OSLO (Reuters) – Norway’s $1 trillion wealth fund can invest again in miner Rio Tinto and retailer Walmart after their exclusions from the fund’s investments on ethical grounds were revoked, the board of the central bank said on Tuesday.
FILE PHOTO: A general view of the Norwegian central bank in Oslo, Norway March 6, 2018. REUTERS/Gwladys Fouche/File Photo
The fund can also resume investing in Mexican tycoon Carlos Slim’s Grupo Carso, U.S. defense company General Dynamics and fertilizer-maker Nutrien, the board added in a statement.
Reinvestments will likely take place “within an appropriately long timeframe,” said the board, without specifying a timeline. The fund is managed by a unit of the central bank.
The fund, one of the world’s largest investors, has an ethical mandate set by parliament and is not allowed to invest in companies that produce nuclear weapons, cluster munitions and tobacco, among other ethical criteria.
An ethical watchdog, the Council on Ethics, makes recommendations to the board of the central bank on whether companies should be excluded, reincluded or put on a watchlist, after which the board ultimately decides.
Walmart, and its subsidiary Wal-Mart de Mexico SAB de CV, had been excluded from the fund’s investments since 2006 based on an assessment of “serious or systematic violations of human rights”.
These included, in the ethics watchdog’s view, employing minors against international rules, allowing hazardous working conditions at suppliers and pressuring workers into overtime.
“The Council on Ethics has found that the grounds for exclusions are no longer present,” the board of the central bank said in a statement.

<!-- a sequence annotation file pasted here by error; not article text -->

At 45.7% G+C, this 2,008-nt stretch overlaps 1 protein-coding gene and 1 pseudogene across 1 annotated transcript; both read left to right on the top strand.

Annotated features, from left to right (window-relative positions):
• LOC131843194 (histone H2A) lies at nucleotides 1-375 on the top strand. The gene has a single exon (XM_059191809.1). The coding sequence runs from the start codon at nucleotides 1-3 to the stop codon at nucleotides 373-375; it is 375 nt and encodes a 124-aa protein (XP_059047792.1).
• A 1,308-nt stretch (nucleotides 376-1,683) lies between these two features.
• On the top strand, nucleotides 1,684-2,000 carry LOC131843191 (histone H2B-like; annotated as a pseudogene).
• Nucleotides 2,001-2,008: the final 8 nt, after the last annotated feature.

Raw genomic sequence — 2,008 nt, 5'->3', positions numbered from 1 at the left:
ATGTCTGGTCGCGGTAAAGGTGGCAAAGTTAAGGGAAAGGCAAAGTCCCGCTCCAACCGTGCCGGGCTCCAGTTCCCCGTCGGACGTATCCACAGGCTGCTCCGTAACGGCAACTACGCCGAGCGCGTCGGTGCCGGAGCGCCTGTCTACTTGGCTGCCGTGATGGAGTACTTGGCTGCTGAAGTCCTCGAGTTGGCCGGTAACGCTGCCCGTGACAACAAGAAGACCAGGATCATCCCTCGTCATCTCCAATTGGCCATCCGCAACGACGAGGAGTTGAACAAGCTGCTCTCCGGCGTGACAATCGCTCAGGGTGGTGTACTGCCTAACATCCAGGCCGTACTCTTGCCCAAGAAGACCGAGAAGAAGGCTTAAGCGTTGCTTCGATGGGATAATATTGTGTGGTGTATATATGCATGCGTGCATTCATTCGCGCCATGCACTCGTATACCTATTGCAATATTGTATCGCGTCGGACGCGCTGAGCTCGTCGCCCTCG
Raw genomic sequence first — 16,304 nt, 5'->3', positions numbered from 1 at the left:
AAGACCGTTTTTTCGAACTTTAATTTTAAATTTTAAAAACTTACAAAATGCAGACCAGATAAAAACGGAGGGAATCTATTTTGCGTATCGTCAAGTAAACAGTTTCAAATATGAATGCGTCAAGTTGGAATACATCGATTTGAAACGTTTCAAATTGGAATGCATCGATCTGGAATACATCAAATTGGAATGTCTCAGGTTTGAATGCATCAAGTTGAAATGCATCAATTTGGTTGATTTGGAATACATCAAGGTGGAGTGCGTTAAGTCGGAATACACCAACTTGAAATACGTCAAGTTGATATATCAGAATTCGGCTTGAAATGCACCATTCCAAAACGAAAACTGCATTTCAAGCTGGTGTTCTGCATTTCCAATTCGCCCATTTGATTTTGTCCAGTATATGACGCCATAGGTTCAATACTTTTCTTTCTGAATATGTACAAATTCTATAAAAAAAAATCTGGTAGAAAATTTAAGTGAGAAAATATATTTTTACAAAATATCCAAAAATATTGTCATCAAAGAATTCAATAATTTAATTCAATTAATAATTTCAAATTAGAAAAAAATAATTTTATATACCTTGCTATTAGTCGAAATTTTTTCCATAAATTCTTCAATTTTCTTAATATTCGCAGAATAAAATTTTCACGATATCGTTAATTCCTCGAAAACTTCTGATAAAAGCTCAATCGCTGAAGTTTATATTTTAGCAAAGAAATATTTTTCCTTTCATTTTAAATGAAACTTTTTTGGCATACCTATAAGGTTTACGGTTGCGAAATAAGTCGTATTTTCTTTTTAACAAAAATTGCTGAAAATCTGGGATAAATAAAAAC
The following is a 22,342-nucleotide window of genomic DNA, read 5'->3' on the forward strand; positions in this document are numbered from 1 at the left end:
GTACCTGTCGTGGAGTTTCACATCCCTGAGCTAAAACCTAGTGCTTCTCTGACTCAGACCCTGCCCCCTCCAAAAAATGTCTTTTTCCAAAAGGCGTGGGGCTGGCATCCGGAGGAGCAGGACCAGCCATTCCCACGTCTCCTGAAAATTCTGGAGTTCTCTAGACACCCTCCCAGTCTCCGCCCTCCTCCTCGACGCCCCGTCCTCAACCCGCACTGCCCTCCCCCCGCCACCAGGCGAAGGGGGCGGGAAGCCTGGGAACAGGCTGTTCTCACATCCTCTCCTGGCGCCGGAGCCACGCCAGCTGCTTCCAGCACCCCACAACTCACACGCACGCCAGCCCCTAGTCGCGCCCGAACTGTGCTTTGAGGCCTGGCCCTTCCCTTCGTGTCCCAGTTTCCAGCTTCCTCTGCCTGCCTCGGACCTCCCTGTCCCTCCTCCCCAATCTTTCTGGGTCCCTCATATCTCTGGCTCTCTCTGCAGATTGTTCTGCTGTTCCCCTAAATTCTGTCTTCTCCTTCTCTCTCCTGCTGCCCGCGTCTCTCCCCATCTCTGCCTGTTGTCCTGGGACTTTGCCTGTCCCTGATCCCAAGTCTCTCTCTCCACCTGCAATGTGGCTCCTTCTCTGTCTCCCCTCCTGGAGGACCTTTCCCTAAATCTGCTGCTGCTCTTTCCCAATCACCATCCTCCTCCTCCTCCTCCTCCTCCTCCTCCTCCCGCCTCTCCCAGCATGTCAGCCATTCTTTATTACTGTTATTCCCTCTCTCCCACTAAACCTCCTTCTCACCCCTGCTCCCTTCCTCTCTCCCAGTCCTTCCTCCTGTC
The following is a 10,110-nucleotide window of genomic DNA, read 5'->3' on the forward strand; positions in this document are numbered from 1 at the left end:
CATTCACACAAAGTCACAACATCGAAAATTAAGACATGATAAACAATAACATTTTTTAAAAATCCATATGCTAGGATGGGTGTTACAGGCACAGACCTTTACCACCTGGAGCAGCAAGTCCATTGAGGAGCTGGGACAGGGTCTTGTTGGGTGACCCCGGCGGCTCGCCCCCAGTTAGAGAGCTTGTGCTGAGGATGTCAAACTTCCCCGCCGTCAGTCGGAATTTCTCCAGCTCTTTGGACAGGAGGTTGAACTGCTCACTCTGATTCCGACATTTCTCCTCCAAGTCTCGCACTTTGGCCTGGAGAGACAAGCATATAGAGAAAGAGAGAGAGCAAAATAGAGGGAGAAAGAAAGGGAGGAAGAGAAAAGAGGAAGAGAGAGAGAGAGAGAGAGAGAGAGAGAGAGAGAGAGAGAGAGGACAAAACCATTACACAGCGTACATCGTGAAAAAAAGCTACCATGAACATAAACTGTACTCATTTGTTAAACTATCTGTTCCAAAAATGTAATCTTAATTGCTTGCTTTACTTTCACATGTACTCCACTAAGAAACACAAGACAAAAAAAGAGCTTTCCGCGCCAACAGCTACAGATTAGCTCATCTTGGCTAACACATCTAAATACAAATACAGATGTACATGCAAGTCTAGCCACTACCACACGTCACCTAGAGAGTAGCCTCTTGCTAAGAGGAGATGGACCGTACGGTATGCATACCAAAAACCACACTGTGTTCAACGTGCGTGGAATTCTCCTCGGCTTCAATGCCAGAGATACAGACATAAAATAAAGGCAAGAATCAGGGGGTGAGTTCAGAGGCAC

Walmart was unavailable for comment on Tuesday. It told Reuters in 2014 that it does not comment on any shareholders that buy or sell its stocks.
“Our company provides a range of jobs, and along with training and development, our associates have strong career opportunities. We are proud of what our associates achieve and the opportunities that we provide around the world,” said a Walmart spokesman at the time.
Miner Rio Tinto was excluded in 2008 based on the risk of causing severe environmental damage related to Indonesia’s Grasberg mine, the world’s second-largest copper mine.
“The company has made it clear for the Council on Ethics that it has signed an agreement to sell its interest in the mine,” said the statement by the central bank’s board.
Rio Tinto was not immediately available for comment.
The issue was Rio Tinto’s stake in the mine, which according to the Norwegian finance ministry at the time, discharged very large amounts of tailings directly into a natural river system.
Rio Tinto spokesman Nick Cobban said at the time of the exclusion: “We have an exemplary record in environmental matters, world-leading in fact, and they are given the very highest priority in everything we do.”
“The current system of tailings is unquestionably the most appropriate given the high rainfall and seismically unstable geology in the area,” Cobban said.
Fertilizer-maker Nutrien had been excluded from the fund in 2011 following an assessment of the risk of violations of fundamental ethical norms related to the company’s operations in Western Sahara, a contested territory between Morocco and the Algerian-backed Polisario since Spain left in 1974.
“The Council on Ethics have found that these purchases now have ceased,” said the central bank’s board.
Nutrien is “pleased with Norges Bank’s decision”, said a company spokesman, referring to the Norwegian name of the central bank.
U.S. listed General Dynamics had been excluded from the fund in 2005 because it produced cluster munitions.
“The company has made it clear for the Council on Ethics that such production has been terminated,” said the board.
General Dynamics was not immediately available for comment.
Grupo Carso SAB de CV was excluded from the fund in 2011 because it produced tobacco. “The company has made it clear … that it is no longer involved in tobacco production,” said the board.
Grupo Carso was not immediately available for comment.
Editing by Terje Solsvik/David Evans/Jane Merriman